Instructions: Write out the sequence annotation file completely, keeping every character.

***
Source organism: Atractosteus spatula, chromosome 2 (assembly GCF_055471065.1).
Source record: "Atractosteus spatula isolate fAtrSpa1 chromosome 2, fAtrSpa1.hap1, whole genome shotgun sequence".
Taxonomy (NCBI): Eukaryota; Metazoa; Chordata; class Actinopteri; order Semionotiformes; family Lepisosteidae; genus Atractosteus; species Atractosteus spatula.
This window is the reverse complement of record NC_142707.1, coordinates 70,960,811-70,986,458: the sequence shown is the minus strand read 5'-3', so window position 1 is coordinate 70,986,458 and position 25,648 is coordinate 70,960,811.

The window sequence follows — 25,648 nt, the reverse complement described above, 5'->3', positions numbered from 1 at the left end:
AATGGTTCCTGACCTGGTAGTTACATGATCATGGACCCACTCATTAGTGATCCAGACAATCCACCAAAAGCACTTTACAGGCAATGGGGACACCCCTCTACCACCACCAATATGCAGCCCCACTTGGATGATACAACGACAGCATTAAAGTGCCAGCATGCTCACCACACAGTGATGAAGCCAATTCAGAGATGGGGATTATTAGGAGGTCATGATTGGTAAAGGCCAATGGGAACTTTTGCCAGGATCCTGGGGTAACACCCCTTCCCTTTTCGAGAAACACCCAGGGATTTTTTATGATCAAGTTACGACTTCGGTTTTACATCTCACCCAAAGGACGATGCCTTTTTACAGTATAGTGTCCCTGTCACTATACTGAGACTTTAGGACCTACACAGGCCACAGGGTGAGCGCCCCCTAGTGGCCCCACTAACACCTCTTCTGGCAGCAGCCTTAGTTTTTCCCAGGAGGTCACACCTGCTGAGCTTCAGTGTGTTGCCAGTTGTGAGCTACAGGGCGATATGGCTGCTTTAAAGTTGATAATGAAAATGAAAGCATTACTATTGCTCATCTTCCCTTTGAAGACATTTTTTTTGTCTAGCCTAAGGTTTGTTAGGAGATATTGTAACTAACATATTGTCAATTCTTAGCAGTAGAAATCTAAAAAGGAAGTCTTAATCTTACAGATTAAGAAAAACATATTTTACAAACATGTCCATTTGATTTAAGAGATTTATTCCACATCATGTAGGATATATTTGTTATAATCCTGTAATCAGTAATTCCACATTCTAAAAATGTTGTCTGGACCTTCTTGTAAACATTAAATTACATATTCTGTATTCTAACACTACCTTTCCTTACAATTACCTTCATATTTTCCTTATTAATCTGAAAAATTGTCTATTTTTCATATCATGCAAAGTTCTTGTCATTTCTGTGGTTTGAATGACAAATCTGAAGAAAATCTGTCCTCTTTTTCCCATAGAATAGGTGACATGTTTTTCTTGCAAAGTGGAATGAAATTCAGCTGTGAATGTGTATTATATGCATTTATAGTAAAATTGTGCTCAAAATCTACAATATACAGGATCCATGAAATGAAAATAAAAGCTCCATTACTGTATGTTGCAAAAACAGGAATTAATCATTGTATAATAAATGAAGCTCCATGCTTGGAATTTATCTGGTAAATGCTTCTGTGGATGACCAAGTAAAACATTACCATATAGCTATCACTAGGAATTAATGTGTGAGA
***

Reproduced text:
Source organism: Atractosteus spatula, chromosome 2 (assembly GCF_055471065.1).
Source record: "Atractosteus spatula isolate fAtrSpa1 chromosome 2, fAtrSpa1.hap1, whole genome shotgun sequence".
Taxonomy (NCBI): Eukaryota; Metazoa; Chordata; class Actinopteri; order Semionotiformes; family Lepisosteidae; genus Atractosteus; species Atractosteus spatula.
This window is the reverse complement of record NC_142707.1, coordinates 70,960,811-70,986,458: the sequence shown is the minus strand read 5'-3', so window position 1 is coordinate 70,986,458 and position 25,648 is coordinate 70,960,811.

The window sequence follows — 25,648 nt, the reverse complement described above, 5'->3', positions numbered from 1 at the left end:
AATGGTTCCTGACCTGGTAGTTACATGATCATGGACCCACTCATTAGTGATCCAGACAATCCACCAAAAGCACTTTACAGGCAATGGGGACACCCCTCTACCACCACCAATATGCAGCCCCACTTGGATGATACAACGACAGCATTAAAGTGCCAGCATGCTCACCACACAGTGATGAAGCCAATTCAGAGATGGGGATTATTAGGAGGTCATGATTGGTAAAGGCCAATGGGAACTTTTGCCAGGATCCTGGGGTAACACCCCTTCCCTTTTCGAGAAACACCCAGGGATTTTTTATGATCAAGTTACGACTTCGGTTTTACATCTCACCCAAAGGACGATGCCTTTTTACAGTATAGTGTCCCTGTCACTATACTGAGACTTTAGGACCTACACAGGCCACAGGGTGAGCGCCCCCTAGTGGCCCCACTAACACCTCTTCTGGCAGCAGCCTTAGTTTTTCCCAGGAGGTCACACCTGCTGAGCTTCAGTGTGTTGCCAGTTGTGAGCTACAGGGCGATATGGCTGCTTTAAAGTTGATAATGAAAATGAAAGCATTACTATTGCTCATCTTCCCTTTGAAGACATTTTTTTTGTCTAGCCTAAGGTTTGTTAGGAGATATTGTAACTAACATATTGTCAATTCTTAGCAGTAGAAATCTAAAAAGGAAGTCTTAATCTTACAGATTAAGAAAAACATATTTTACAAACATGTCCATTTGATTTAAGAGATTTATTCCACATCATGTAGGATATATTTGTTATAATCCTGTAATCAGTAATTCCACATTCTAAAAATGTTGTCTGGACCTTCTTGTAAACATTAAATTACATATTCTGTATTCTAACACTACCTTTCCTTACAATTACCTTCATATTTTCCTTATTAATCTGAAAAATTGTCTATTTTTCATATCATGCAAAGTTCTTGTCATTTCTGTGGTTTGAATGACAAATCTGAAGAAAATCTGTCCTCTTTTTCCCATAGAATAGGTGACATGTTTTTCTTGCAAAGTGGAATGAAATTCAGCTGTGAATGTGTATTATATGCATTTATAGTAAAATTGTGCTCAAAATCTACAATATACAGGATCCATGAAATGAAAATAAAAGCTCCATTACTGTATGTTGCAAAAACAGGAATTAATCATTGTATAATAAATGAAGCTCCATGCTTGGAATTTATCTGGTAAATGCTTCTGTGGATGACCAAGTAAAACATTACCATATAGCTATCACTAGGAATTAATGTGTGAGA